In Peterson, the defendant challenged the probation condition requiring her to submit to warrantless searches, i.e., searches that but for her probationary status would have been unconstitutional. Peterson, 62 Mich. App. at 265, 233 N.W.2d 250. This Court acknowledged that the defendant chose to accept the terms of probation: “Probation is a matter of grace and rejectable, we think, at the option of the probationer.” Id. The Court nevertheless struck down the condition, determining that despite the ability to reject probation, “the waiver of protection against unreasonable searches and seizures is so repugnant to the whole spirit of the Bill of Rights as to make it alien to the essence of our form of government.” Id. at 266, 233 N.W.2d 250. The Court concluded that a “blanket search and seizure” provision amounts to a bill of attainder for the period of probation. Id. at 265, 233 N.W.2d 250.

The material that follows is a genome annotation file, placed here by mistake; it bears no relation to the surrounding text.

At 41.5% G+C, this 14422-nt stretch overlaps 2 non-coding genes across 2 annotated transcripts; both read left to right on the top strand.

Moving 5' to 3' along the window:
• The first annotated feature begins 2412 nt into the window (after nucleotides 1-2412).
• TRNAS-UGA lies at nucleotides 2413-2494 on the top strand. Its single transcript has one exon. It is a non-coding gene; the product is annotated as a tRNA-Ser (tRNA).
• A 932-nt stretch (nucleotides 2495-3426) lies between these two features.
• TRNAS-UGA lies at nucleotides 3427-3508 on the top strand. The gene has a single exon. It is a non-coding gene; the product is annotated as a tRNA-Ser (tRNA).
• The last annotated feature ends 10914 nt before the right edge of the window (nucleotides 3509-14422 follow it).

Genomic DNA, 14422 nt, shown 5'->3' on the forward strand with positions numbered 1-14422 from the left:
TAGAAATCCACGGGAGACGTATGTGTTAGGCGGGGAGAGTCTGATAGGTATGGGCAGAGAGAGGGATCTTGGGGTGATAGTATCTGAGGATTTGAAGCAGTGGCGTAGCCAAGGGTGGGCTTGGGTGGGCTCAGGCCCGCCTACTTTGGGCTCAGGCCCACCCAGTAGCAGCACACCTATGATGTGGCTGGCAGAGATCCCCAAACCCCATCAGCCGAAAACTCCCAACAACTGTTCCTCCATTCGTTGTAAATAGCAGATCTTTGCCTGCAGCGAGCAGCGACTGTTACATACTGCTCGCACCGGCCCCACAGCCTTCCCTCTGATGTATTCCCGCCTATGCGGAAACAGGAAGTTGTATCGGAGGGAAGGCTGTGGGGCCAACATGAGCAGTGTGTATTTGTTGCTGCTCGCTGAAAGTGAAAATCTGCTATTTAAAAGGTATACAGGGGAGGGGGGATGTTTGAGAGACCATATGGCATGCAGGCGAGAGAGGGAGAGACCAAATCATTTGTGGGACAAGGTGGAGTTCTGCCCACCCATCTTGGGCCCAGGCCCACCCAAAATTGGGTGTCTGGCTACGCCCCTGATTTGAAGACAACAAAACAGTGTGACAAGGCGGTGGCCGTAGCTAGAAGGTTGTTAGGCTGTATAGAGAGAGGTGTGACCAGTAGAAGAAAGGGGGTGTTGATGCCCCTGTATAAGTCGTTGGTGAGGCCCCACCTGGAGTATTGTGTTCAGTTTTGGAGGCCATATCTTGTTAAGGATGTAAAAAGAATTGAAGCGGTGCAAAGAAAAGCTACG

Judge Danhof dissented from this holding. His opinion, which was later adopted by this Court, argued that by accepting a sentence of probation carrying such a condition, the defendant voluntarily waived her Fourth Amendment rights. Id. at 270-272, 233 N.W.2d 250 (Danhof, P.J., concurring in part and dissenting in part). In defining this approach, Judge Danhof agreed with the majority that “probation is ‘rejectable’; that is, optional and essentially voluntary.” Id. at 271, 233 N.W.2d 250. He explained, “A probationer or parolee has given his consent in return for more lenient treatment.” Id. Thus, while the Peterson majority and dissent disagreed on whether a defendant could waive the constitutional right to be free from unreasonable searches, they agreed that a defendant could decline probation.